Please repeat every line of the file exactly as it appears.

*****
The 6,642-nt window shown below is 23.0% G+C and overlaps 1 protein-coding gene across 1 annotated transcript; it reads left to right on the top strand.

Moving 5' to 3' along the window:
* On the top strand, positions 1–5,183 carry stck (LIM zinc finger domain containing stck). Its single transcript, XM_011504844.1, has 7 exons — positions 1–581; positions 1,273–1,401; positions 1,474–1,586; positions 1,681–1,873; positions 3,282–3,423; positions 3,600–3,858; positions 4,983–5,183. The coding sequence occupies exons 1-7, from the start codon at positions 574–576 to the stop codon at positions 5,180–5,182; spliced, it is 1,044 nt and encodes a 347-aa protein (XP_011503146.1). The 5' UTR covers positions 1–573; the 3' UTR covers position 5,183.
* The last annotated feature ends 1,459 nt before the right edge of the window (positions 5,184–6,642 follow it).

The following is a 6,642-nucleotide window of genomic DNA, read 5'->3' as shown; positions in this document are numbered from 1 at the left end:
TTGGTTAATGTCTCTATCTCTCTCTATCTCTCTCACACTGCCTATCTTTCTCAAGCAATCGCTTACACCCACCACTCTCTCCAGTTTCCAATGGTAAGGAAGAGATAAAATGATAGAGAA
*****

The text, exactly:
The 6,642-nt window shown below is 23.0% G+C and overlaps 1 protein-coding gene across 1 annotated transcript; it reads left to right on the top strand.

Moving 5' to 3' along the window:
* On the top strand, positions 1–5,183 carry stck (LIM zinc finger domain containing stck). Its single transcript, XM_011504844.1, has 7 exons — positions 1–581; positions 1,273–1,401; positions 1,474–1,586; positions 1,681–1,873; positions 3,282–3,423; positions 3,600–3,858; positions 4,983–5,183. The coding sequence occupies exons 1-7, from the start codon at positions 574–576 to the stop codon at positions 5,180–5,182; spliced, it is 1,044 nt and encodes a 347-aa protein (XP_011503146.1). The 5' UTR covers positions 1–573; the 3' UTR covers position 5,183.
* The last annotated feature ends 1,459 nt before the right edge of the window (positions 5,184–6,642 follow it).

The following is a 6,642-nucleotide window of genomic DNA, read 5'->3' as shown; positions in this document are numbered from 1 at the left end:
TTGGTTAATGTCTCTATCTCTCTCTATCTCTCTCACACTGCCTATCTTTCTCAAGCAATCGCTTACACCCACCACTCTCTCCAGTTTCCAATGGTAAGGAAGAGATAAAATGATAGAGAA